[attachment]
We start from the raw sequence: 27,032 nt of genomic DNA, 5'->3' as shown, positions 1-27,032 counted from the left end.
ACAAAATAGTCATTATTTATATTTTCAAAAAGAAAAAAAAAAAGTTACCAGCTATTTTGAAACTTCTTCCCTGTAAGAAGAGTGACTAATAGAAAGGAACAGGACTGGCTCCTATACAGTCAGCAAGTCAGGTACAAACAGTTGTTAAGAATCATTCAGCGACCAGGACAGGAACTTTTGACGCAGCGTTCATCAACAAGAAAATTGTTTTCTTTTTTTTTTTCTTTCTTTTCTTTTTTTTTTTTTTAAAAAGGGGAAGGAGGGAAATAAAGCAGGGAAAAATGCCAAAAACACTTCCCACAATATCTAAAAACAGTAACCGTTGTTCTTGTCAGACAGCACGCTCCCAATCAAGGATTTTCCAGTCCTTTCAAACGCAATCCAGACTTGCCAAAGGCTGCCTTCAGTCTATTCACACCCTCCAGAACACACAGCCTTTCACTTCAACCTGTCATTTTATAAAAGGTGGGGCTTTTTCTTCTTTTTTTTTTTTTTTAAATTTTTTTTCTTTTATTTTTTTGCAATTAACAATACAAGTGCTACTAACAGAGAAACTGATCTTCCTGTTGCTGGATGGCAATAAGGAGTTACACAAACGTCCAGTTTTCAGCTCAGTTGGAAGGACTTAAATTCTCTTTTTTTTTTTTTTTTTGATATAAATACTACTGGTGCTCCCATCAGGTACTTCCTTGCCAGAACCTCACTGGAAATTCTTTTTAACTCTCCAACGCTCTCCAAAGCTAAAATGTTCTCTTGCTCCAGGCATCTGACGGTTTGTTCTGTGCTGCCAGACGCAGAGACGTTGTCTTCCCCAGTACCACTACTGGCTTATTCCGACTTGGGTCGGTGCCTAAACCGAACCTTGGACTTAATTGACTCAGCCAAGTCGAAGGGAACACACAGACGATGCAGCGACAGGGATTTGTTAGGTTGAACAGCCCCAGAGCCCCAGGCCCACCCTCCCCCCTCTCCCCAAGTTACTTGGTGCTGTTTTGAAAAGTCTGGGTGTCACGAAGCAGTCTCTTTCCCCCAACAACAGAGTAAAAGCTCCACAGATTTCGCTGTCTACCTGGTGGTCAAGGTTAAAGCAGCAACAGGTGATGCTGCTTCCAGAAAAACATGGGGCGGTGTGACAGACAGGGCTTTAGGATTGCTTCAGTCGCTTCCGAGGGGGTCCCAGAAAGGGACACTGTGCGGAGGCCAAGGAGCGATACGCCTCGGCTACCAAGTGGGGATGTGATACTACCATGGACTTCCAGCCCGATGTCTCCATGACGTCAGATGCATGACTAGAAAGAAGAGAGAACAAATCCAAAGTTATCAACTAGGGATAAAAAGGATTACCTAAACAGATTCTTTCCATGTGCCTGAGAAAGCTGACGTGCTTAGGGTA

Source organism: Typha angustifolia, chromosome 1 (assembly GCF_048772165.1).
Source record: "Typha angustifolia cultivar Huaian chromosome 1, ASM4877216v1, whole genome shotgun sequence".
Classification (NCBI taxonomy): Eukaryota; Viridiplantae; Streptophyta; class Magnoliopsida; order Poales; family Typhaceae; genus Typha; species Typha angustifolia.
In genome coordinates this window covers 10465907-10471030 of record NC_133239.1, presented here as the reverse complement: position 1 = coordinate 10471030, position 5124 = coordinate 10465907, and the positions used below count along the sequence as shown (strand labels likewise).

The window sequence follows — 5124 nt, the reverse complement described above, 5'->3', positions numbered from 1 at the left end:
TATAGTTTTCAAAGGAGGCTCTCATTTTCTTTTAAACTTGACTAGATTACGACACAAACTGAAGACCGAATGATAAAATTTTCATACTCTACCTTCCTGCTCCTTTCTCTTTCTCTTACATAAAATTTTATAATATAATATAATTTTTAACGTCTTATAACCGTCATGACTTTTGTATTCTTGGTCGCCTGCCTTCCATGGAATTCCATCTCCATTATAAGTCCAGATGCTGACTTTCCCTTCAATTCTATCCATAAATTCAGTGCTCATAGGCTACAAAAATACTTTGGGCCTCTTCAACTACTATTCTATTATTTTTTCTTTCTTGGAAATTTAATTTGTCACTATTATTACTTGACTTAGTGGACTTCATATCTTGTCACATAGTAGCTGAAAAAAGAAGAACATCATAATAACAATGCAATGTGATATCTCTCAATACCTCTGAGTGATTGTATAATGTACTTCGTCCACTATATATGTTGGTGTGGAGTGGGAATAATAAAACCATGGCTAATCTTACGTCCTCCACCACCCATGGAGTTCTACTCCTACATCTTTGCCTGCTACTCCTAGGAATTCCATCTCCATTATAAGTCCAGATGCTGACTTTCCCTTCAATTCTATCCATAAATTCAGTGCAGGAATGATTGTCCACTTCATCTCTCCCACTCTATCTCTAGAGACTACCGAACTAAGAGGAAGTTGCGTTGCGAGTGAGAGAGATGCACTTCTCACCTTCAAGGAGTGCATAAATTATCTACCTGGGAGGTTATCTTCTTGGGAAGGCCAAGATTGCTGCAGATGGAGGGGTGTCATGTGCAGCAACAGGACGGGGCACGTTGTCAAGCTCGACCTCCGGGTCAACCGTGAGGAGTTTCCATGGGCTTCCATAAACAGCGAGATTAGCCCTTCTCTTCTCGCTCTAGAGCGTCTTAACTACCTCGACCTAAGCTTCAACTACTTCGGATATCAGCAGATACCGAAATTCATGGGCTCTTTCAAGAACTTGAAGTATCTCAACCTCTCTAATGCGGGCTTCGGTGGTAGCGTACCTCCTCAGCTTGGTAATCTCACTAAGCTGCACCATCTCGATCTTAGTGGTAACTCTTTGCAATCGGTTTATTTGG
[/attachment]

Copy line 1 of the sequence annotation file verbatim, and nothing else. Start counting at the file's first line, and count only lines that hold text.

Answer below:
We start from the raw sequence: 27,032 nt of genomic DNA, 5'->3' as shown, positions 1-27,032 counted from the left end.